For most of the 20th century, growth in the scale and scope of government activity appeared to be an irreversible trend in developed economies, at least those that had not embraced full-scale socialism. Many observers predicted gradual convergence between the economic systems of the capitalist and communist blocs, with the final outcome being some form of mixed economy.
Expansion in the scale of government activity was primarily the result of expansion in the importance, relative to the economy as a whole, of the services provided by government, such as health, education and social welfare services. Expansion in the scope of government activity was the result of a range of policies including the nationalisation of private firms. Outside the United States, most infrastructure services, including railways, airlines, electricity and telecommunications were nationalised. Beyond the infrastructure sector, nationalisation policies varied from country to country, but included a range of financial services, manufacturing and mining.
The case for nationalisation rested in part on socialist views about the undesirability of private profit. In the mixed economy, however, no fundamental challenge to the legitimacy of private business was posed. Arguments for nationalisation of particular industries rested on the view that governments would manage these industries better than private owners, by avoiding the exploitation of monopoly and by undertaking better-planned investment.
By the 1970s, however, disillusionment with the performance of nationalised industries was widespread, and a range of theoretical arguments in favour of private ownership were developed. These arguments focused on the role of private capital markets in guiding investment and disciplining the managers and employees of businesses.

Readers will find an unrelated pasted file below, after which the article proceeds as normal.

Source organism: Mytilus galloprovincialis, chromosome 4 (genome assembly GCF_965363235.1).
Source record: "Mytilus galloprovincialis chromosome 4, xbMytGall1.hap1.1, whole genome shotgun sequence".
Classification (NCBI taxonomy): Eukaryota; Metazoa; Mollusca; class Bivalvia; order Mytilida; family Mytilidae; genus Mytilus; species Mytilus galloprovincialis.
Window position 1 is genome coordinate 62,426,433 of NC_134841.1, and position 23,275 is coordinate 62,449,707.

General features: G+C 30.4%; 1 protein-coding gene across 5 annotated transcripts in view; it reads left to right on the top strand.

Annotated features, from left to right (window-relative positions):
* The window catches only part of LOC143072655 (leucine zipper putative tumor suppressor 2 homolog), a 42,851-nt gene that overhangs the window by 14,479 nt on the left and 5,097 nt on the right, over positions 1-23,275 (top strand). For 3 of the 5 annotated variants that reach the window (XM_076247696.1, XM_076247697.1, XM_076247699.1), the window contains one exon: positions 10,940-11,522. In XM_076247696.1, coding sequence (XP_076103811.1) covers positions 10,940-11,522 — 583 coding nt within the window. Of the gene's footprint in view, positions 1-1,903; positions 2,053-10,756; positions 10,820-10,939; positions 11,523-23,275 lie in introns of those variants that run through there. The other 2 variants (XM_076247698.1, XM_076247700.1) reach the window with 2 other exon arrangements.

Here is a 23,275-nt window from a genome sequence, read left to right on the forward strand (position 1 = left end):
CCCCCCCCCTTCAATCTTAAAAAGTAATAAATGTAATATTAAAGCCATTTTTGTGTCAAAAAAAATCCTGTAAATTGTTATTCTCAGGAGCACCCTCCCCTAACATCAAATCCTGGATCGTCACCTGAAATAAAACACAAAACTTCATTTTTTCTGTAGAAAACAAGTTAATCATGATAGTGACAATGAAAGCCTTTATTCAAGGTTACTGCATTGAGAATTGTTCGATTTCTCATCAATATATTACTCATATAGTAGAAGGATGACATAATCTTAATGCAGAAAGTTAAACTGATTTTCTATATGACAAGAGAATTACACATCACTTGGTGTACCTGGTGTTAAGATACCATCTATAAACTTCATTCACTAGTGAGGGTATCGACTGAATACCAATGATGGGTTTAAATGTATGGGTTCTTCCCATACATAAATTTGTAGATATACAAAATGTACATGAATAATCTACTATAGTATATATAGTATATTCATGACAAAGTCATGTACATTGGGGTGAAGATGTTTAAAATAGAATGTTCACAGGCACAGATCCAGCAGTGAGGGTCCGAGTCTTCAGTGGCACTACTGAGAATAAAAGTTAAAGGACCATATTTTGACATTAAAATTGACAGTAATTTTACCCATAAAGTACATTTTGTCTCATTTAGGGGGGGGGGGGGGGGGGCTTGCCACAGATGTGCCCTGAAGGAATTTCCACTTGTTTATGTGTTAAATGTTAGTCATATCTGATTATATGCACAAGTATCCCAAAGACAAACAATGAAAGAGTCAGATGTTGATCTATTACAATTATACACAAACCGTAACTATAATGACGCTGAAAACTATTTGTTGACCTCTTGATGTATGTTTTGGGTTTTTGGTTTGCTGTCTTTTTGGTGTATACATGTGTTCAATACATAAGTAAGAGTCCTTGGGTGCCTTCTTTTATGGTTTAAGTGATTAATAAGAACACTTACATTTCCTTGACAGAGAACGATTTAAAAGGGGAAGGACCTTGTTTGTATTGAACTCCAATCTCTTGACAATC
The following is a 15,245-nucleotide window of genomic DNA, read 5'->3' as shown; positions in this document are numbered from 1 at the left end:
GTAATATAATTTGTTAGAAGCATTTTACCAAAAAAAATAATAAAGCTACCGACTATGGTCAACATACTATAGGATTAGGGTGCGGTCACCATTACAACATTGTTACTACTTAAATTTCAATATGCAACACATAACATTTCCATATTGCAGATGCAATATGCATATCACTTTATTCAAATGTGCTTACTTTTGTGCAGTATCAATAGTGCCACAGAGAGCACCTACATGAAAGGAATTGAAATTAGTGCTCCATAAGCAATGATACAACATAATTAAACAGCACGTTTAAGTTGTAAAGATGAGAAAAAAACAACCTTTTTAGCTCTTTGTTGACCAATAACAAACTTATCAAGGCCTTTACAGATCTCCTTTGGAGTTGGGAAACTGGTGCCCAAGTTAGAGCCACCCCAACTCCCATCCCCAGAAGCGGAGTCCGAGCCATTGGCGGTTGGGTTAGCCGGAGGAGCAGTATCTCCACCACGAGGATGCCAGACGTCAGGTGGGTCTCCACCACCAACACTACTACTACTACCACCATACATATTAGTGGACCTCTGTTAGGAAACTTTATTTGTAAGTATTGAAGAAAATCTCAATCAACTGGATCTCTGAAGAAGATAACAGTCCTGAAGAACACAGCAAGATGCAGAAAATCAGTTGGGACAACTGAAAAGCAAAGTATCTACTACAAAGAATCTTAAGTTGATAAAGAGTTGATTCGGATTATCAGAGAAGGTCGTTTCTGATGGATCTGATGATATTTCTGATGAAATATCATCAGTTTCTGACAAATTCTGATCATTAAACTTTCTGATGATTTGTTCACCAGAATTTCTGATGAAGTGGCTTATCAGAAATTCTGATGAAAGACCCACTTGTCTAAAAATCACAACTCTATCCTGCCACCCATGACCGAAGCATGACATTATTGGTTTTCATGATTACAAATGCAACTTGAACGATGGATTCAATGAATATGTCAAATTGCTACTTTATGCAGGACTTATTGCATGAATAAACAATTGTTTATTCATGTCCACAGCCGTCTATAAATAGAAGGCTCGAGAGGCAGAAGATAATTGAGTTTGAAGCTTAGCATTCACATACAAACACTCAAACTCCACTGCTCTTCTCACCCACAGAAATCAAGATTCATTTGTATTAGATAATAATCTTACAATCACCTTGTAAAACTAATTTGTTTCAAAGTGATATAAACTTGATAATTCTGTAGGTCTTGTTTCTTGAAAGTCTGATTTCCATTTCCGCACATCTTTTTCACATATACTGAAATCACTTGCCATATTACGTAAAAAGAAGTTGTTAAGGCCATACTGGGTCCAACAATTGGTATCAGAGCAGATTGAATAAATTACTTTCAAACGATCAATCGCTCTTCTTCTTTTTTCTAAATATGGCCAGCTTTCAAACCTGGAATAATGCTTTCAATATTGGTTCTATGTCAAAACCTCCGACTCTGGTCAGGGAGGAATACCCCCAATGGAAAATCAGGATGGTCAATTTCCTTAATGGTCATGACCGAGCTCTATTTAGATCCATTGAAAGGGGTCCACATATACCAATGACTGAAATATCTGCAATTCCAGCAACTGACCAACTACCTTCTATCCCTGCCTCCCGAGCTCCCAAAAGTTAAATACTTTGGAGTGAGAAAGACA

The first large-scale privatisation program was that of the Thatcher government in the United Kingdom during the 1980s. Other English-speaking countries, including Australia and New Zealand, followed the UK lead. Privatisation soon became part of the political orthodoxy throughout the world, especially after the collapse of the Soviet Union.
By the beginning of the 21st century, however, the first signs of a resurgence of public ownership were becoming evident. The collapse, and effective renationalisation, of Railtrack the privatised owner of the British rail network was an indication that governments could not walk away from the consequences of poorly-designed privatisations. Other English-speaking countries, which had taken the lead in privatisation, also appeared ready to reconsider the issue. New Zealand has renationalised its airline and accident compensation scheme, and re-established a publicly-owned bank.
The arguments for and against privatisation have become more sophisticated over the years. However, no final resolution of the debate is likely in the near future.